Today's report from the non-partisan Committee for a Responsible Federal Budget is a sobering read:
“Public debt” refers to the portion of the debt not held by the government in its various trust funds.
The solution, the report states, must revolve around reforms to “programs that are growing faster than the economy — notably Medicare, Medicaid, Social Security, and certain tax policies.” (The latter is identified elsewhere as the tax cuts of 2001 and 2003.) These cheery-eyed suggestions are the most frightening part of the report. They are so obvious, and they have so little chance of being put into effect.
The current Democratic Congress is always happy to lean harder on the taxpayer, but that well is pretty shallow and already running dry, and higher taxes will not help the cause of future growth. And as for the entitlement reforms — the most important part of any fiscal solution for the U.S. government — widespread dependency on entitlements has made reform politically impossible. Republicans were turned back by the special interests blocking Social Security reform in 2005. Democrats' planned cuts to Medicare have made senior citizens the strongest opponents of President Obama's planned health care reforms.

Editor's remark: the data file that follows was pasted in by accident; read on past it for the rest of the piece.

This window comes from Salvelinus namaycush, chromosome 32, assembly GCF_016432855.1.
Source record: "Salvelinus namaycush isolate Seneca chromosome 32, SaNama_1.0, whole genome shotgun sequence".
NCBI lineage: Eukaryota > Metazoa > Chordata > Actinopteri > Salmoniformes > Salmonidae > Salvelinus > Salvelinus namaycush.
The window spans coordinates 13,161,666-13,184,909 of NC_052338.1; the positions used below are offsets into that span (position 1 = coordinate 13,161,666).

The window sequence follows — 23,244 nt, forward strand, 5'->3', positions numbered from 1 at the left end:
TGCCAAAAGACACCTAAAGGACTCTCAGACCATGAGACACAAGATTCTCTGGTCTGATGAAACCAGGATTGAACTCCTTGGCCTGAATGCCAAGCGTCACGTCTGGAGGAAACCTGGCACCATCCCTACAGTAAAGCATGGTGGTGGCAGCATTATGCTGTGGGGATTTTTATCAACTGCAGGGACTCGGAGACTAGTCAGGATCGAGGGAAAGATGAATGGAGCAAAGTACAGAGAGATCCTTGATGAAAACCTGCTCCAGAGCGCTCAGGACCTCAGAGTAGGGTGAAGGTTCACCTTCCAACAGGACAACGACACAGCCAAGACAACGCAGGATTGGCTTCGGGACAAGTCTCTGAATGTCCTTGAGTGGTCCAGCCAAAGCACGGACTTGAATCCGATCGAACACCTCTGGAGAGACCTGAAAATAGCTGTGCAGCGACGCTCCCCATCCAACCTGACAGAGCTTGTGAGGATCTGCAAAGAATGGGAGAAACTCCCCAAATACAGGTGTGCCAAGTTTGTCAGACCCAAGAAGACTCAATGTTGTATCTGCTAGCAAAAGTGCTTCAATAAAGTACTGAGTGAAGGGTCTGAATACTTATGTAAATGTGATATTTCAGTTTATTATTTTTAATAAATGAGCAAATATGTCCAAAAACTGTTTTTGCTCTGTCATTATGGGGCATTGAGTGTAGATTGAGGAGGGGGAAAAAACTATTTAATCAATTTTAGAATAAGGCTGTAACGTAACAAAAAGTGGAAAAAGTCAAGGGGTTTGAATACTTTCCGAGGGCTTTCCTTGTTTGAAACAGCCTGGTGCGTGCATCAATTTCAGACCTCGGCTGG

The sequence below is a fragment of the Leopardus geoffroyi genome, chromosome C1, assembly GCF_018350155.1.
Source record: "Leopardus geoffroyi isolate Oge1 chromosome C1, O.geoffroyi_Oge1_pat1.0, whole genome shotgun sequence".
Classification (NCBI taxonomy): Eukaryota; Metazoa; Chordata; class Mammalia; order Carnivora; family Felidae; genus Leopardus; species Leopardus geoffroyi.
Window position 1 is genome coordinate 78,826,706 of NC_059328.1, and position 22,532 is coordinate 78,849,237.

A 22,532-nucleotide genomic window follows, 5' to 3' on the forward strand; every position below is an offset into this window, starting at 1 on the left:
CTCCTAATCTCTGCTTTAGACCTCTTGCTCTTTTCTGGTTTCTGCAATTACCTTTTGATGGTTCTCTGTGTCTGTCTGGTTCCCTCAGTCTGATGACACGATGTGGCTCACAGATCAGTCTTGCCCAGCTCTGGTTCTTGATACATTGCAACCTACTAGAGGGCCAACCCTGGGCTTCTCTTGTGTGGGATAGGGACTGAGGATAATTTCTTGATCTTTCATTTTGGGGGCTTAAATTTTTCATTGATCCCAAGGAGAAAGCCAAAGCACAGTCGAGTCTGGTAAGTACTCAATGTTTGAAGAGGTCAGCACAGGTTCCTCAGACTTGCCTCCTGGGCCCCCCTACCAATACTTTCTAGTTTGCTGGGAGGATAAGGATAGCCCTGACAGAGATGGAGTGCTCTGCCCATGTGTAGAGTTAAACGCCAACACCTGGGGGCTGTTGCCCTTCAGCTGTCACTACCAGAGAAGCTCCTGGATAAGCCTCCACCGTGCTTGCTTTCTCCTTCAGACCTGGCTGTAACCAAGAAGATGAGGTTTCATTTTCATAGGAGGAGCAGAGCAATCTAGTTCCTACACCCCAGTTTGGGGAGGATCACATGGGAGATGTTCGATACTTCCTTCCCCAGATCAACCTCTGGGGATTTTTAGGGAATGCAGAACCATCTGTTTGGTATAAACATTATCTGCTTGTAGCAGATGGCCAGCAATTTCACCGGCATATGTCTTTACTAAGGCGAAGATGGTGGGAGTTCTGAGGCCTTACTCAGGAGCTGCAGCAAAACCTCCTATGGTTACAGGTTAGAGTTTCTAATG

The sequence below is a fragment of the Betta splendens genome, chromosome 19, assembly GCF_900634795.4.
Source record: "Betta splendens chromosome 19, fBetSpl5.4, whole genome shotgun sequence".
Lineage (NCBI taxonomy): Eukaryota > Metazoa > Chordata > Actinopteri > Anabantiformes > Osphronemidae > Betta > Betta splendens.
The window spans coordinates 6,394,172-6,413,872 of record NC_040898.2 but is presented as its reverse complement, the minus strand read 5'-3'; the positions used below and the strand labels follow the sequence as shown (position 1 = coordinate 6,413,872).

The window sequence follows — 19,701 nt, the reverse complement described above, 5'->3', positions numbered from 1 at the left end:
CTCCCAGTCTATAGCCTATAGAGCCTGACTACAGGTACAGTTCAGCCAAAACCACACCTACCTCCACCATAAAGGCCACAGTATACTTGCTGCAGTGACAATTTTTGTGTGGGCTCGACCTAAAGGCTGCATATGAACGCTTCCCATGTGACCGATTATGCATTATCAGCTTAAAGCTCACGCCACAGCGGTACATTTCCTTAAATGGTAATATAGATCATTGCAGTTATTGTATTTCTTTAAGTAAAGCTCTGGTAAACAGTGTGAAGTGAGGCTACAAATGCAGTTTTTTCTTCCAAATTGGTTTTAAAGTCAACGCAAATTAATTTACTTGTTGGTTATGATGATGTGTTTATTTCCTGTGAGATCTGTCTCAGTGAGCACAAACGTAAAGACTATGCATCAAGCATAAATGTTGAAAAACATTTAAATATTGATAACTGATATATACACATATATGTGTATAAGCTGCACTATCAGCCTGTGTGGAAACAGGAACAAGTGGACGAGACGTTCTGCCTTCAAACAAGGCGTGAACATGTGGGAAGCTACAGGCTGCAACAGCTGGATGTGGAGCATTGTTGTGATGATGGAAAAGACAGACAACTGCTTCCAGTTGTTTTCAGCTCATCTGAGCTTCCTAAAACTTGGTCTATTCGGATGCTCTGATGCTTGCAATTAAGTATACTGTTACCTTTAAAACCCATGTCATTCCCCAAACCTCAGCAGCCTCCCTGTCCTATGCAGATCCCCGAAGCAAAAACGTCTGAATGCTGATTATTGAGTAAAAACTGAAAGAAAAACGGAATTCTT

What does a fiscal crisis look like? The report offers a few small hints:
Well before the debt approaches such startling heights, fears of inflation and a prospective decline in the value of the dollar would cause investors to demand higher interest rates and shift out of U.S. Treasury securities. The excessive debt would also affect citizens in their everyday lives by harming the American standard of living through slower economic growth and dampening wages, and shrinking the government's ability to reduce taxes, invest, or provide a safety net.
The national path of least resistance leads to that or something like it, and neither party seems equipped or prepared to prevent it.